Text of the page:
Stick Out Your Tongue
A glittering collection of short stories set in Tibet from one of China's foremost writers -- banned in China for its language, sexuality and picture of Tibet.
A Chinese writer whose marriage has fallen apart travels to Tibet. As he wanders through the countryside, he witnesses the sky burial of a Tibetan woman who died during childbirth, shares a tent with a nomad who is walking to a sacred mountain to seek forgiveness for sleeping with his daughter, meets a silversmith who has hung the wind-dried corpse of his lover to the walls of his cave, and hears the story of a young female incarnate lama who died during a Buddhist initiation rite. In the thin air of the high plateau, the divide between fact and fiction becomes confused and the man is drawn deep into an alien culture he knew nothing about, and which haunts his dreams.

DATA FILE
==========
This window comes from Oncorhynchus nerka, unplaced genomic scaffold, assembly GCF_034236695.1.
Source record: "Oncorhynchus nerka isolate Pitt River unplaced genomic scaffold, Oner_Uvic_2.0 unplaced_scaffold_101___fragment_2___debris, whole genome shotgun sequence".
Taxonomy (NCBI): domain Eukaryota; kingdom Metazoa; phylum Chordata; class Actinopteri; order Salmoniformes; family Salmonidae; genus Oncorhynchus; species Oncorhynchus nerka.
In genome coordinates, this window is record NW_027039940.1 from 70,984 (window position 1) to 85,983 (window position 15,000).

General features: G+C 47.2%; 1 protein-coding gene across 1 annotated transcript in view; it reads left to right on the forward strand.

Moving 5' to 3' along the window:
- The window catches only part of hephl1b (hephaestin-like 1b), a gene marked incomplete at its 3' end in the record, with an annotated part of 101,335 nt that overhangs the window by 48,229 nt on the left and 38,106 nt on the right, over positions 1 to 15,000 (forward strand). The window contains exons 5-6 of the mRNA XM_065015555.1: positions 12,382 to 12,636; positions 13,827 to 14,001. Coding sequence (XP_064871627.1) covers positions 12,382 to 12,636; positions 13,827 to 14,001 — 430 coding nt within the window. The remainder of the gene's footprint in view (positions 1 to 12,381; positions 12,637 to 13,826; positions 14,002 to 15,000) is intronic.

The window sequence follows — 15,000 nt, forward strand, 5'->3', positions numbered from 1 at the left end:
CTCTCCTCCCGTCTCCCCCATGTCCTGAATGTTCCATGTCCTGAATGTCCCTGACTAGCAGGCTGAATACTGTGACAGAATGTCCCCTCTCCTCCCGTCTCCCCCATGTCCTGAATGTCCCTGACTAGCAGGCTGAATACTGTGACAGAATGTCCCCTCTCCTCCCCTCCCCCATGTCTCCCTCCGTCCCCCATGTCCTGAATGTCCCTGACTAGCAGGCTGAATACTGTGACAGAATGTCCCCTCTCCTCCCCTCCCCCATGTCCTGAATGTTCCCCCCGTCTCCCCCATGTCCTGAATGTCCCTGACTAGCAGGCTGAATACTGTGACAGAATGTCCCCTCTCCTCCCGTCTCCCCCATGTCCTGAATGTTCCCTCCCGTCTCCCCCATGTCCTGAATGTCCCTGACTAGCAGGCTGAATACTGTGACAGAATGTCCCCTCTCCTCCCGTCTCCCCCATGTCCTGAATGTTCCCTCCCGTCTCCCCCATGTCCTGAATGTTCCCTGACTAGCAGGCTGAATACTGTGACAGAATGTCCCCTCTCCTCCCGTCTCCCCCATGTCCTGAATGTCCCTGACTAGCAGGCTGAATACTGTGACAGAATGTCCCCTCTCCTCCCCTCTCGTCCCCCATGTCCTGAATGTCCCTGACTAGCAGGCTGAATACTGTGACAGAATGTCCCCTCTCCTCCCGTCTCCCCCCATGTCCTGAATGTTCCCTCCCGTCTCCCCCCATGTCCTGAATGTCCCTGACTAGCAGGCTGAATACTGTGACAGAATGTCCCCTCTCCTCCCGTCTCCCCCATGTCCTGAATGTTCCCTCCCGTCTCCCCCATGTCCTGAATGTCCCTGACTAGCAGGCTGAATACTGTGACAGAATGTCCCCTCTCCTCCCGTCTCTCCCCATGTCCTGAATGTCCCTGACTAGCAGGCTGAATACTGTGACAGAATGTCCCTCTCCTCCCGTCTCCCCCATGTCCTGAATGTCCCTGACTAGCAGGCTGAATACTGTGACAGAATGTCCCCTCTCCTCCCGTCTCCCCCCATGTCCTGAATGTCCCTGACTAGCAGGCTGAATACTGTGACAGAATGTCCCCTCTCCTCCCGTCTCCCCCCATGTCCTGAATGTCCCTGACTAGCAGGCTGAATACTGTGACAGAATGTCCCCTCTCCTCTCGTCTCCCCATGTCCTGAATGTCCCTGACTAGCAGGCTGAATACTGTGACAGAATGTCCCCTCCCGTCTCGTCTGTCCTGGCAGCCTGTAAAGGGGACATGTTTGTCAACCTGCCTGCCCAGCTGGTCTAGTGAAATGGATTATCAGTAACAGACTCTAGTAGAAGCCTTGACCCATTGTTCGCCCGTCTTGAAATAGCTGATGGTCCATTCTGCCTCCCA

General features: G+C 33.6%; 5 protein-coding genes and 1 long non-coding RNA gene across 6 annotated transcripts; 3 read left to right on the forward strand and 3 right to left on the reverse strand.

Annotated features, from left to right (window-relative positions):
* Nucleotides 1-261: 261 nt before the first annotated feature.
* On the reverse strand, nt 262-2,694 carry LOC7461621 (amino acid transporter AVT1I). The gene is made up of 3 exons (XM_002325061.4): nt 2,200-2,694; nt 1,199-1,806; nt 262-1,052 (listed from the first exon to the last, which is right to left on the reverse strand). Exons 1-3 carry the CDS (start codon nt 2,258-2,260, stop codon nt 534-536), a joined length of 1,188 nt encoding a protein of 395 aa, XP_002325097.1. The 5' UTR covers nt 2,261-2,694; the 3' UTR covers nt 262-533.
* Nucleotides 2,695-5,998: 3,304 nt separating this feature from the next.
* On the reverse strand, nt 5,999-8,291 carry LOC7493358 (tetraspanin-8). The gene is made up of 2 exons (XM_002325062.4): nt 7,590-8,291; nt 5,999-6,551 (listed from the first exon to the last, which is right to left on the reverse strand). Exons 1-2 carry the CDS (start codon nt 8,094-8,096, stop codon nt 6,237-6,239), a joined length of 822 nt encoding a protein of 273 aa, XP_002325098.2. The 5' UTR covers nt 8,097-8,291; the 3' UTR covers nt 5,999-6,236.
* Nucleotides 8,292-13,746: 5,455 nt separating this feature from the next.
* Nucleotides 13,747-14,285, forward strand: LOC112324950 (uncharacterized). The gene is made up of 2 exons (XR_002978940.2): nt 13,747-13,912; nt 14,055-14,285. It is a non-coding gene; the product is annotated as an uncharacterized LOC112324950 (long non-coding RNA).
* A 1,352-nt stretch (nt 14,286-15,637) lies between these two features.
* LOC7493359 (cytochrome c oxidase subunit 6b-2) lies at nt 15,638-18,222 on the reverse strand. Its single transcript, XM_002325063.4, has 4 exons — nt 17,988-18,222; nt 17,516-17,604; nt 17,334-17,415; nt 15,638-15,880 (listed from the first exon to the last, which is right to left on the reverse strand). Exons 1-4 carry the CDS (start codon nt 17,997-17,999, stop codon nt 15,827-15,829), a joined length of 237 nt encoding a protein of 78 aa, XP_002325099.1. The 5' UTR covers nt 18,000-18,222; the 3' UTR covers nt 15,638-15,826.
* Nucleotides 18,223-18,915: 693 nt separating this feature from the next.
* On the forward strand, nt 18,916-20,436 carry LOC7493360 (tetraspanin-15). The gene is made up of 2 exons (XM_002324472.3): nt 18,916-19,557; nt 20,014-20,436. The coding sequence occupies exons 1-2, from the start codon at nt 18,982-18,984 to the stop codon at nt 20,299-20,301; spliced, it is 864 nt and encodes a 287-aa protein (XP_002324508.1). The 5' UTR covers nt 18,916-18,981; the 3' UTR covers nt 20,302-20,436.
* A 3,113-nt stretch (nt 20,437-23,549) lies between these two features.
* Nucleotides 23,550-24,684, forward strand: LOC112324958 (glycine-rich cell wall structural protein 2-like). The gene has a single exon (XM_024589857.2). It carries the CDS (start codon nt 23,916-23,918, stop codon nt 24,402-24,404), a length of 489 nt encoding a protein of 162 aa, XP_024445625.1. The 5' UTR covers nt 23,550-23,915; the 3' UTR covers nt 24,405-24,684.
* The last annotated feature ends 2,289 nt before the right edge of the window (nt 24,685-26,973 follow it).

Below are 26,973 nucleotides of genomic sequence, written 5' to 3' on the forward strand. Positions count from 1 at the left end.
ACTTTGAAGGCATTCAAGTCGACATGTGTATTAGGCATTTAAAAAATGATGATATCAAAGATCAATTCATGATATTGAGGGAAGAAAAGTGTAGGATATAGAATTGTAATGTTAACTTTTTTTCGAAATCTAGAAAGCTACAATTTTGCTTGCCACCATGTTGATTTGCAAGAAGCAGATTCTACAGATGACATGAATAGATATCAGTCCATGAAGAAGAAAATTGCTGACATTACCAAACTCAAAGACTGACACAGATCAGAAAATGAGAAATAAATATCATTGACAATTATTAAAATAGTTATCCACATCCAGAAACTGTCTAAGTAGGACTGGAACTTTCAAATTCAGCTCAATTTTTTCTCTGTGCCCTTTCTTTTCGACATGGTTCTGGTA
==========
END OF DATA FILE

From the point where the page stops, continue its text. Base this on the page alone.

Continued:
Famously banned in China in 1987, "Stick Out Your Tongue," is the book that set Ma Jian on the road to exile, and still makes it difficult for him to publish his work in China today. Written shortly after the journey to Tibet he describes so vividly in his prize-winnning travel memoir "Red Dust," it is an extraordinary collection of stories about an extraordinary place -- a picture of Tibet that is both enchanting and horrifying, violent and beautiful, perverse and seductive. Ma Jian has written a new afterword for the book that explains it's title (it is what a doctor says to an ill patient when looking for a diagnosis) how it came to be written and something about the complex relationship between China and Tibet. This is the first publication in English of an important work of Chinese literature that has had a huge influence on other writers.